Winning Metro design is brought to life in Lego

25 September 2017
Samuel and Lego architect Steve Mayes

A talented youngster has beaten off strong competition from scores of hopefuls to see his futuristic Metrocar design brought to life using Lego.

Eight year-old Samuel Kinsey, of South Shields, based his Metro design on the theme of the Lambton Worm.

To tie-in with the hugely popular #BrickMetro public Lego build at The Word in South Shields over the summer holidays, Metro launched a competition asking local children to design and colour in a futuristic Metrocar.

More than 200 children from across Tyne and Wear took on the challenge and submitted a creative and brightly coloured array of entries which were inspired by everything from football and farm animals, to famous landmarks, including the Angel of the North, the Tyne Bridge and St Mary’s Lighthouse.

And it was Samuel’s eye-catching design that won over the judges. It was then carefully recreated in Lego by the renowned local Lego architect, Steve Mayes.

Samuel said: “I felt really pleased and happy when my mam told me that I had won the competition.  I had great fun colouring in my Metro design.  I wanted my Metro to look like a snake-type creature as I think they look like snakes when they go along the Metro tracks.  I am excited to see my picture as a LEGO® Metro and to meet Steve.  Thank you for choosing my picture as the winner.”

Samuel’s dad, Alan, said: “I was over the moon when I found out that Samuel had won the colouring competition for the Brick Metro.  When Samuel started to colour in his Metro, he said he was doing a snake, so I suggested he do the Lambton Worm to give his Metro a North East theme.  Samuel asked what the Lambton Worm looked like and what it was, so explained the story and that it was a legend so was open to his own interpretation of what he thinks the worm may have looked like.  Samuel chose green and yellow for his worm, with snakes eyes and scales added to the design.  He was really pleased with his finished piece and excited to enter it into the competition.”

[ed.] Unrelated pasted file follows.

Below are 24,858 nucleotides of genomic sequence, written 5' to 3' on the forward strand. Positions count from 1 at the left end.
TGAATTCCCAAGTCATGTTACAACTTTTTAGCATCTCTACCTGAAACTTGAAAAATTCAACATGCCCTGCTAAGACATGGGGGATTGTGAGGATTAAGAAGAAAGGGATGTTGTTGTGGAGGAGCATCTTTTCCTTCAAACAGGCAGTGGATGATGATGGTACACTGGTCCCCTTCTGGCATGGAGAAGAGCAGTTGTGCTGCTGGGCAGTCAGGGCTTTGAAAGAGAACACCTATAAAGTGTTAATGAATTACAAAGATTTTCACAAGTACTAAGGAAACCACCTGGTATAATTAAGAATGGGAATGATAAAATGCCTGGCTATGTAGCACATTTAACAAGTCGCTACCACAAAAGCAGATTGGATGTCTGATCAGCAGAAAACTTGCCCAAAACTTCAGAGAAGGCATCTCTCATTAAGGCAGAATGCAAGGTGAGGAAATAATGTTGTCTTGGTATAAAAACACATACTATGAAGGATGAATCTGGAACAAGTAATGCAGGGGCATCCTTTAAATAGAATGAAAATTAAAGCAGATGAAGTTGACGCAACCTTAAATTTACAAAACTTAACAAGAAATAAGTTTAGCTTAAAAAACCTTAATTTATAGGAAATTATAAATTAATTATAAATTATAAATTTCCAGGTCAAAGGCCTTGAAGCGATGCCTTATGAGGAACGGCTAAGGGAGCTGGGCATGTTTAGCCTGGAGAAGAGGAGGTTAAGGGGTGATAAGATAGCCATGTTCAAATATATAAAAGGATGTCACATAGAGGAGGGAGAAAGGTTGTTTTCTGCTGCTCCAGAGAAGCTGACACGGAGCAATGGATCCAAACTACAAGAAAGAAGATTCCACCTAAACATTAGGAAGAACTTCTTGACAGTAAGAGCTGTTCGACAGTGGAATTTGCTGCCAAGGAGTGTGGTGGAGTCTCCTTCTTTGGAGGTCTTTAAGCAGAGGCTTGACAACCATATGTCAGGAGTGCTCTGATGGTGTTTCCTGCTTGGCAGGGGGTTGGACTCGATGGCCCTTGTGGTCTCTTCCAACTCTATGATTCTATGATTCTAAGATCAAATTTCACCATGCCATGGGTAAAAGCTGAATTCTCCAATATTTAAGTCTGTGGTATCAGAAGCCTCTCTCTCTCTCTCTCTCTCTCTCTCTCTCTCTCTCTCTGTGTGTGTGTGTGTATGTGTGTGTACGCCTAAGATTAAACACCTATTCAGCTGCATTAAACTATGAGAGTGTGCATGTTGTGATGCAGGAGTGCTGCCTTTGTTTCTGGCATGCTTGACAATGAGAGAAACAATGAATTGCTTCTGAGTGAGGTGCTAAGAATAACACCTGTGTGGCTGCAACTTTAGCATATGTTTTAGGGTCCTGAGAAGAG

Samuel’s mum, Michelle, said: “We’re thrilled to bits that Samuel’s design was chosen as a winner and he’s been so excited to receive his very own version of his design!  Samuel loves to colour in and draw, and it’s lovely to see his artwork and imagination brought to life.  I’m not a fan of snakes so wasn’t keen on his ‘snake’ idea for the Metro, but his dad’s suggestion for the Lambton Worm brought to life Samuel’s interpretation of what the Lambton Worm would have looked like.  We’re very proud of him.”

Lego architect Steve Mayes – aka BrickThis – lent his support as a judge and selected the winning design, which has now been made into a custom-made Lego model and presented to Samuel as a prize.

Steve said: "I loved looking through the entries to the competition and it was a tough choice to pick a winner, but Samuel's entry was so imaginative that I couldn't resist trying to recreate it in Lego. I hope I have done it justice!"

Thirty seven years down the track after the first Metro appeared on the network, Tyne and Wear Metro, Steve and a host of young Master Builders helped build the 91st Metrocar – the first new Metro to be built for nearly four decades - as part of a summer holiday Big Build challenge.

Tickets for the #BrickMetro Big Build sessions sold out in less than seven hours and the completed LEGO® model of the 3m Metrocar is now on display at The Word. Entry to The Word is free.

Nexus is currently seeking to replace the Metrocar fleet as the central part of a £1 billion investment programme over the next two decades.  A detailed business case for has been presented to the Department for Transport (DfT).